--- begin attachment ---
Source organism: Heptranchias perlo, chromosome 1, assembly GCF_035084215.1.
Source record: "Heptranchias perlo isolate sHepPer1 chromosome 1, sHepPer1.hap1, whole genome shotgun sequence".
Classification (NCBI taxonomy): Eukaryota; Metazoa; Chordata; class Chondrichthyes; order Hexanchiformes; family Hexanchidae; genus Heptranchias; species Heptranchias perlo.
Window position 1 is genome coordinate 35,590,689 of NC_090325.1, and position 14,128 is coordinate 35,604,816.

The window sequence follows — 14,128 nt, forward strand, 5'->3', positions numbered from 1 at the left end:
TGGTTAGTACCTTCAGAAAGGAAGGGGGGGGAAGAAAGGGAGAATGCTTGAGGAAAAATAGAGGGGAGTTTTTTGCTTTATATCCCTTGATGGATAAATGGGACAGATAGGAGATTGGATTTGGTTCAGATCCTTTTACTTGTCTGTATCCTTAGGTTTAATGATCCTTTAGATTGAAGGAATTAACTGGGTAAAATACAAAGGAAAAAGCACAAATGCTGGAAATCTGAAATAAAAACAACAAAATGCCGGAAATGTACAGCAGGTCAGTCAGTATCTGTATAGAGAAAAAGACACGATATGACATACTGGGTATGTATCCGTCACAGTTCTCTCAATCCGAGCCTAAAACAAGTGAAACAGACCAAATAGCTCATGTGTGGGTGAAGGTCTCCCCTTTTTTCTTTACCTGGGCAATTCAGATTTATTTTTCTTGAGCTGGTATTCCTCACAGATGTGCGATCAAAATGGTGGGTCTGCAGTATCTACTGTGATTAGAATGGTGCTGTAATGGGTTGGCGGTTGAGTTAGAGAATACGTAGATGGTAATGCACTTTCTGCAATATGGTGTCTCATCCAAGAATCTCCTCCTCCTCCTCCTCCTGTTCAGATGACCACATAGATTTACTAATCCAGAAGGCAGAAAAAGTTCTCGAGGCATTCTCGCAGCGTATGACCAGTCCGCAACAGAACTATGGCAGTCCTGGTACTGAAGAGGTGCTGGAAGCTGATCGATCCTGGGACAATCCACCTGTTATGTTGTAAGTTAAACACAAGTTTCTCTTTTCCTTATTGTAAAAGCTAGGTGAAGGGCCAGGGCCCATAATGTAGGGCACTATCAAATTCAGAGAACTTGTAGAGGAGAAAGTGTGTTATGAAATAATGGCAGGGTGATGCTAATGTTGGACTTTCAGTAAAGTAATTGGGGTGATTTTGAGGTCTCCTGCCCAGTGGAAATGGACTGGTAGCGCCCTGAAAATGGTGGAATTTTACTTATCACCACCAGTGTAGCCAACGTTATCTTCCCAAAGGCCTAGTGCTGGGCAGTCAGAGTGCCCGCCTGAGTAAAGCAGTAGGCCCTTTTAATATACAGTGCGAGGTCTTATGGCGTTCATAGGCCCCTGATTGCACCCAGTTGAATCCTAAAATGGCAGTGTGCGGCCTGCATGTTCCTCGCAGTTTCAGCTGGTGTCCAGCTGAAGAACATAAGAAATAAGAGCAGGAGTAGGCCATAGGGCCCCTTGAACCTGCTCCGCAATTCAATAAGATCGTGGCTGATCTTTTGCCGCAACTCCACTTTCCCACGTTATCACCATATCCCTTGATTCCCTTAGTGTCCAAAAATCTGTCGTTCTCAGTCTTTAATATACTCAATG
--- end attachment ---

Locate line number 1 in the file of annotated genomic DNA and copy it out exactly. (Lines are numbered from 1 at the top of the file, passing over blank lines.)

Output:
Source organism: Heptranchias perlo, chromosome 1, assembly GCF_035084215.1.